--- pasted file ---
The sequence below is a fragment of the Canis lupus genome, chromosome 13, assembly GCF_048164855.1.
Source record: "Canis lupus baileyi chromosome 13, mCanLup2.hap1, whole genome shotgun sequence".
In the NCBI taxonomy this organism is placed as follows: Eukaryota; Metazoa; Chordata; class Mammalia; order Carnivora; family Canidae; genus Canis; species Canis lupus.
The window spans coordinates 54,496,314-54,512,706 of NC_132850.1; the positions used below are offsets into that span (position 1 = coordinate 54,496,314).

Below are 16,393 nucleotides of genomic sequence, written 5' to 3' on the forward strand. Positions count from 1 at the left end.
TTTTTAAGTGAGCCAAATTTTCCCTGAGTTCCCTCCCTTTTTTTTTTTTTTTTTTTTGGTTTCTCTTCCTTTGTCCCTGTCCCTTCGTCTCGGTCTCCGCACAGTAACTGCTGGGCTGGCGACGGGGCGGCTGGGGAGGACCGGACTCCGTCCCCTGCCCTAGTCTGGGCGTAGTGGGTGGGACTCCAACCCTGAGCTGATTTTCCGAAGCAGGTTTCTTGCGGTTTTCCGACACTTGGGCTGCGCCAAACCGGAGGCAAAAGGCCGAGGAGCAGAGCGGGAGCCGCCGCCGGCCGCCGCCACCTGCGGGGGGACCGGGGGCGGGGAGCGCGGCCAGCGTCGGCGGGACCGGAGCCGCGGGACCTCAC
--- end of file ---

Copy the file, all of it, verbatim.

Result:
The sequence below is a fragment of the Canis lupus genome, chromosome 13, assembly GCF_048164855.1.
Source record: "Canis lupus baileyi chromosome 13, mCanLup2.hap1, whole genome shotgun sequence".
In the NCBI taxonomy this organism is placed as follows: Eukaryota; Metazoa; Chordata; class Mammalia; order Carnivora; family Canidae; genus Canis; species Canis lupus.
The window spans coordinates 54,496,314-54,512,706 of NC_132850.1; the positions used below are offsets into that span (position 1 = coordinate 54,496,314).

Below are 16,393 nucleotides of genomic sequence, written 5' to 3' on the forward strand. Positions count from 1 at the left end.
TTTTTAAGTGAGCCAAATTTTCCCTGAGTTCCCTCCCTTTTTTTTTTTTTTTTTTTTGGTTTCTCTTCCTTTGTCCCTGTCCCTTCGTCTCGGTCTCCGCACAGTAACTGCTGGGCTGGCGACGGGGCGGCTGGGGAGGACCGGACTCCGTCCCCTGCCCTAGTCTGGGCGTAGTGGGTGGGACTCCAACCCTGAGCTGATTTTCCGAAGCAGGTTTCTTGCGGTTTTCCGACACTTGGGCTGCGCCAAACCGGAGGCAAAAGGCCGAGGAGCAGAGCGGGAGCCGCCGCCGGCCGCCGCCACCTGCGGGGGGACCGGGGGCGGGGAGCGCGGCCAGCGTCGGCGGGACCGGAGCCGCGGGACCTCAC